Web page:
We hope the research discussed in this special issue informs a cascade of activism and policy-making to avert the worst eventualities of climate change and to create a world that is more secure and more just for all of us.
When climate change is framed as a security threat, it is often due to assumptions about how changes in the climate will cause mass migration, which will itself precipitate violent conflict.
In 2016 and 2017, Eastern Africa experienced a drought that most experts believe to be linked to global climate change.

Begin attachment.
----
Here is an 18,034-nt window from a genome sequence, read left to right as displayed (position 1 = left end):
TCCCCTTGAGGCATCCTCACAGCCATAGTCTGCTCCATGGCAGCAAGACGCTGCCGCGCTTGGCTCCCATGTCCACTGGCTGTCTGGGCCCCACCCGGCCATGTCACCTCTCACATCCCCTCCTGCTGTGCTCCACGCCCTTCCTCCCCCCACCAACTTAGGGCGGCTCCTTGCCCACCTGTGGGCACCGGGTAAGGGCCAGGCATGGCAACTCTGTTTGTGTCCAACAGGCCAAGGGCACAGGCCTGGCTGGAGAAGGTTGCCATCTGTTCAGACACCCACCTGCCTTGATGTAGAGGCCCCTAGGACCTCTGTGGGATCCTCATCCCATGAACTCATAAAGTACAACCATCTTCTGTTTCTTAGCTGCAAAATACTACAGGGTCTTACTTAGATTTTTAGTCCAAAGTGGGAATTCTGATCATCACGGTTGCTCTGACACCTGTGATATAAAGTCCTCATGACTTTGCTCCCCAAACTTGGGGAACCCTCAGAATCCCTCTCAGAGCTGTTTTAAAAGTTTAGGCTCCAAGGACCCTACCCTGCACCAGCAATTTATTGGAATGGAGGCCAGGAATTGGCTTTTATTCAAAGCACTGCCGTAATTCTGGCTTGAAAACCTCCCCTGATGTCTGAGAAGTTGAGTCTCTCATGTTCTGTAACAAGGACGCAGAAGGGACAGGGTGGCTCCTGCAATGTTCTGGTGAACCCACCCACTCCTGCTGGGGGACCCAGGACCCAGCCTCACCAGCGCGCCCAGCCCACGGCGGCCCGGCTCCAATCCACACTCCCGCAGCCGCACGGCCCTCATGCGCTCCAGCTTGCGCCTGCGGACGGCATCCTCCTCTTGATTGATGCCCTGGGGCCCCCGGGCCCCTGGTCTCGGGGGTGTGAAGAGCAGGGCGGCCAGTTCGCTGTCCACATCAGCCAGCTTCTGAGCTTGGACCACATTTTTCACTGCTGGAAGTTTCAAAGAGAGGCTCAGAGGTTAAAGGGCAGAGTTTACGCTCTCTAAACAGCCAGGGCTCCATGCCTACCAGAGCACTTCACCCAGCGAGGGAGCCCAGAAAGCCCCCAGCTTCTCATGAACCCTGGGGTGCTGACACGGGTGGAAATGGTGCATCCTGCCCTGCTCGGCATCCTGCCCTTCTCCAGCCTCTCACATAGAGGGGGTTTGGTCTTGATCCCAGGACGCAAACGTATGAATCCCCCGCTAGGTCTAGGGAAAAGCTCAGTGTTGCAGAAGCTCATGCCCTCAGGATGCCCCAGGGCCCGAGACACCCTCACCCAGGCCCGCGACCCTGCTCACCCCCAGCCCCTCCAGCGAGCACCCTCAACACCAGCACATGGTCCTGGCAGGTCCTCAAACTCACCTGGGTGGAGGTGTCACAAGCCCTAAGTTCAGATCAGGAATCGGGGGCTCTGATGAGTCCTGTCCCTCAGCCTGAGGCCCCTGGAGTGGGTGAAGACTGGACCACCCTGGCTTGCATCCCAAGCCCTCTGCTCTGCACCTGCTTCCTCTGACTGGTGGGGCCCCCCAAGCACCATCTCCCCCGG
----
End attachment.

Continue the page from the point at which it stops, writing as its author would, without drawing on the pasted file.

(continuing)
The following analysis is from Volume 3, Special Issue “Climate Change, Security, and Conflict” of the Peace Science Digest Citation: Falkner, R.
Climate change, coupled with population growth, is likely to intensify water scarcity around the world. Moreover, increased water use for agricultural and industrial purposes further exacerbates dwindling water availability.
The following analysis is from Volume 3, Special Issue “Climate Change, Security, and Conflict” of the Peace Science Digest Citation: Fröhlich, C.,
Over the last 20 years, public education systems have suffered budget cuts, regimented curriculum, high-stakes standardized testing and cuts to
This article analyses the arguments linking resource scarcity to violent conflict. It is structured around the assumption that by focusing